Blueprint Progress: Tracking Milestones

Midpoint Milestone Infographic

The Chesapeake Bay Foundation's midpoint assessment of the principal Bay states' work toward implementing the Chesapeake Clean Water Blueprint documents progress but also finds troubling trends.

At the end of the first half, it’s clear that Maryland and Virginia are carrying the team—mostly by tackling wastewater. As the clock counts down to 2025, we know the second half is going to be tougher. We will not see a restored Chesapeake Bay unless all three states and their federal partners expand their playbooks and push harder. See where things stand, below, and then take a look at some of the current and future challenges we face and what we need to do to overcome them.

ABOUT THE MIDPOINT GOALS

In December 2010, EPA in collaboration with the six Bay states and the District of Columbia established the Chesapeake Clean Water Blueprint—the science-based limits for nitrogen, phosphorus, and sediment needed to restore the Chesapeake Bay and its rivers and the state-specific clean-up plans to achieve those limits.

The Bay jurisdictions agreed to fully implement their plans by 2025. In addition, each committed to a midpoint assessment of progress in 2017. At this midpoint, practices should be in place to achieve 60 percent of the necessary pollution reductions. See the chart below for an evaluation of how well jurisdictions met their midpoint goals.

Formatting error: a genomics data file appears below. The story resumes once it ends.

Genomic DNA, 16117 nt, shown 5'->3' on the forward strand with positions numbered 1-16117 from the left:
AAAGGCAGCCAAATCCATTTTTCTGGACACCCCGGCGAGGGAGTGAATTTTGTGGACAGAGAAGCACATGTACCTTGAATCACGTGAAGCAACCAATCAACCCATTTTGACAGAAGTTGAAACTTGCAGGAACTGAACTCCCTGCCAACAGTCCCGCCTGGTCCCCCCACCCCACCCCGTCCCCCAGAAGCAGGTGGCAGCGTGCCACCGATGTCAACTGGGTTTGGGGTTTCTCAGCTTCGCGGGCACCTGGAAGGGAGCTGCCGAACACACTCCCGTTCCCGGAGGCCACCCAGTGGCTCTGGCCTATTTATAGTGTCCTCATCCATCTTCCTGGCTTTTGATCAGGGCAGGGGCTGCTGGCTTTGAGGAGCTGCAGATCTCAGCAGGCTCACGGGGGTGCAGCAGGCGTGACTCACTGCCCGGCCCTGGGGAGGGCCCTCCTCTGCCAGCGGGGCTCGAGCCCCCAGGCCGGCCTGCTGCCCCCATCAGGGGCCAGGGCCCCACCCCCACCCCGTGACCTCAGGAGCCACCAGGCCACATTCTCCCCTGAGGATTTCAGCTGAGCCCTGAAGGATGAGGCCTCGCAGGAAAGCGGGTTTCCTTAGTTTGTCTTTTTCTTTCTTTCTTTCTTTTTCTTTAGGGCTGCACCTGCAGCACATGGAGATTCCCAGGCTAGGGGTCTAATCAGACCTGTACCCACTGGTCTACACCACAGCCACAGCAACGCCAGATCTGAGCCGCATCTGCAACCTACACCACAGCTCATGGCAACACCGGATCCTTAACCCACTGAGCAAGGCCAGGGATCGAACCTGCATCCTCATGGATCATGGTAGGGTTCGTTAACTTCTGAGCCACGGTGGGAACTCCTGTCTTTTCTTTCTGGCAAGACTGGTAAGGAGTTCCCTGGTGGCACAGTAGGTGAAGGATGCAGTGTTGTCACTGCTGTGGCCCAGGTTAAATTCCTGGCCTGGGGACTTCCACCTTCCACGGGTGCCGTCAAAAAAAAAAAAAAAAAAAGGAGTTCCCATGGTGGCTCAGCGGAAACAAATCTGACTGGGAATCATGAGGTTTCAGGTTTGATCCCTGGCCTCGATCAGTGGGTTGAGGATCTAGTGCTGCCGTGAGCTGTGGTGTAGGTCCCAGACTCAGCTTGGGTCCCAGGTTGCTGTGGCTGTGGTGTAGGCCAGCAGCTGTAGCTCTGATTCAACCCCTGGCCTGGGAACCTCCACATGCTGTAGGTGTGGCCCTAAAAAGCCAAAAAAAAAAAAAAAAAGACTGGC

In early 2018, EPA released the data needed to determine whether the 2017 midpoint-assessment goal was met. Specifically, the agency released modeled estimates of the pollution reductions resulting from practices that were implemented in all the Bay jurisdictions between 2009 and 2017.

Watershed wide, the states missed the nitrogen pollution-reduction goal, achieving only 40 percent of the needed reductions. The biggest shortfall is in Pennsylvania, but in all jurisdictions, reducing polluted runoff from urban and suburban areas is also off-track.

On the positive side, the data indicate that the practices in place have helped achieve pollution-reduction goals for phosphorus and sediment. More importantly, there is scientific consensus that our pollution-reduction efforts are working. Underwater grasses continue to thrive, with acreage in 2017 setting yet another record. In addition, dead zones are shrinking, the oyster population is rebounding, and in places water clarity is better than it has been in a long time.

BEYOND THE NUMBERS

CBF evaluated progress toward 2017 midpoint goals. First, we looked at state-specific estimates of pollution-reduction progress. This assessment, however, only tells part of the story. We also wanted to understand which policies and programs added to this progress or contributed to any shortfalls. To that end, we evaluated whether the jurisdictions implemented key policies, programs, and funding committed to in their clean-up plans. These actions have a direct effect on the success or failure of achieving the pollution-reduction goals from wastewater, agriculture, and urban and suburban stormwater.

Overall, we found: